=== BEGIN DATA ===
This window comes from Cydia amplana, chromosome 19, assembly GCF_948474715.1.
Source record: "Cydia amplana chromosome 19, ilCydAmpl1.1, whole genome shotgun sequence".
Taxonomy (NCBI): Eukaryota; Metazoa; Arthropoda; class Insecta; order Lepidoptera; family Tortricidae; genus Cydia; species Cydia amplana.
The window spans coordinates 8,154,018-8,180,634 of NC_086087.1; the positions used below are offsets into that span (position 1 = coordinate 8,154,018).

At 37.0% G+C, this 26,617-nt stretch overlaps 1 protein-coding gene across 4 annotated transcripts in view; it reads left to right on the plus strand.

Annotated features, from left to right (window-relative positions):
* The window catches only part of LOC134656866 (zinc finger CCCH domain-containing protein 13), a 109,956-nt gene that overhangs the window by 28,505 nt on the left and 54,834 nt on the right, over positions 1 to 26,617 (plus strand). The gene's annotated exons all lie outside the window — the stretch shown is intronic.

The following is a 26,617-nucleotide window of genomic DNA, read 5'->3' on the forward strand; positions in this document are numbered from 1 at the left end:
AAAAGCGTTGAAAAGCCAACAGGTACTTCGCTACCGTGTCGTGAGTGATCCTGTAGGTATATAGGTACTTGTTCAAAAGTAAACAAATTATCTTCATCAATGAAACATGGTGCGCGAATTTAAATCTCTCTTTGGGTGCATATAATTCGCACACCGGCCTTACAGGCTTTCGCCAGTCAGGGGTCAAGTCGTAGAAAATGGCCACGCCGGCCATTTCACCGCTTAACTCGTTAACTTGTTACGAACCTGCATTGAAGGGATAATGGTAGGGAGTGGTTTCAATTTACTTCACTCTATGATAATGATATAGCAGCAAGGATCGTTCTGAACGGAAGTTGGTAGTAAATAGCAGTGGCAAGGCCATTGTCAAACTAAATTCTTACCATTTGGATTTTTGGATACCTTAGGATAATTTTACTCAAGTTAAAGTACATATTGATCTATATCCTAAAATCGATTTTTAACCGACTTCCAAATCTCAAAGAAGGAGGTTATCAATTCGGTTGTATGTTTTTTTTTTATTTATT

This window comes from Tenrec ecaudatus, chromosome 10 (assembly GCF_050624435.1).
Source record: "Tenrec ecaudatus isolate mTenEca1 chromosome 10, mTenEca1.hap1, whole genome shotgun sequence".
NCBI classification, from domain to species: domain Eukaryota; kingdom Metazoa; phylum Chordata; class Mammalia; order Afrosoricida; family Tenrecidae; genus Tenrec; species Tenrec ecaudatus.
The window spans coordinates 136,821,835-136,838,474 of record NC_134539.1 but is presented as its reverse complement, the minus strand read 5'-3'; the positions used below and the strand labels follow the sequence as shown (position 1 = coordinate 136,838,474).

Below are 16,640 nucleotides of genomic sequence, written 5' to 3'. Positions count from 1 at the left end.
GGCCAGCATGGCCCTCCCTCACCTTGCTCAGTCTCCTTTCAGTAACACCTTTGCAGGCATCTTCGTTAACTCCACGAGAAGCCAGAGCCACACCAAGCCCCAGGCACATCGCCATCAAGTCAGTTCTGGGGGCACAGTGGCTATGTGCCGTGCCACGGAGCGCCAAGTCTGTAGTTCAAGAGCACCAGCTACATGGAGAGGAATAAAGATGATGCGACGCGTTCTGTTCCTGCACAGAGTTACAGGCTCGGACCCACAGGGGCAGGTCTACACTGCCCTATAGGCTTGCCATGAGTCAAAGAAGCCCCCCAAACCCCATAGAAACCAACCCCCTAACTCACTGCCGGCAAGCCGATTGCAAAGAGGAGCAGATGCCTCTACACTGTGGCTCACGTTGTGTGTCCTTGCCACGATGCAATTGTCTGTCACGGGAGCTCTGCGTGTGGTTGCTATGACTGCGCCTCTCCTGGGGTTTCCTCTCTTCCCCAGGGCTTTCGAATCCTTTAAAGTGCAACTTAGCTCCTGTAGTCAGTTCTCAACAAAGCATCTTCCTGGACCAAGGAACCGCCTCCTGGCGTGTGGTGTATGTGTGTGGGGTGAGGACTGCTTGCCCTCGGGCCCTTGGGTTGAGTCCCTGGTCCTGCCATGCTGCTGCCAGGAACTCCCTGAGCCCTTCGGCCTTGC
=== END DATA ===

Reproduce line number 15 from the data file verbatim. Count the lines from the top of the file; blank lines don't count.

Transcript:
GGCCAGCATGGCCCTCCCTCACCTTGCTCAGTCTCCTTTCAGTAACACCTTTGCAGGCATCTTCGTTAACTCCACGAGAAGCCAGAGCCACACCAAGCCCCAGGCACATCGCCATCAAGTCAGTTCTGGGGGCACAGTGGCTATGTGCCGTGCCACGGAGCGCCAAGTCTGTAGTTCAAGAGCACCAGCTACATGGAGAGGAATAAAGATGATGCGACGCGTTCTGTTCCTGCACAGAGTTACAGGCTCGGACCCACAGGGGCAGGTCTACACTGCCCTATAGGCTTGCCATGAGTCAAAGAAGCCCCCCAAACCCCATAGAAACCAACCCCCTAACTCACTGCCGGCAAGCCGATTGCAAAGAGGAGCAGATGCCTCTACACTGTGGCTCACGTTGTGTGTCCTTGCCACGATGCAATTGTCTGTCACGGGAGCTCTGCGTGTGGTTGCTATGACTGCGCCTCTCCTGGGGTTTCCTCTCTTCCCCAGGGCTTTCGAATCCTTTAAAGTGCAACTTAGCTCCTGTAGTCAGTTCTCAACAAAGCATCTTCCTGGACCAAGGAACCGCCTCCTGGCGTGTGGTGTATGTGTGTGGGGTGAGGACTGCTTGCCCTCGGGCCCTTGGGTTGAGTCCCTGGTCCTGCCATGCTGCTGCCAGGAACTCCCTGAGCCCTTCGGCCTTGC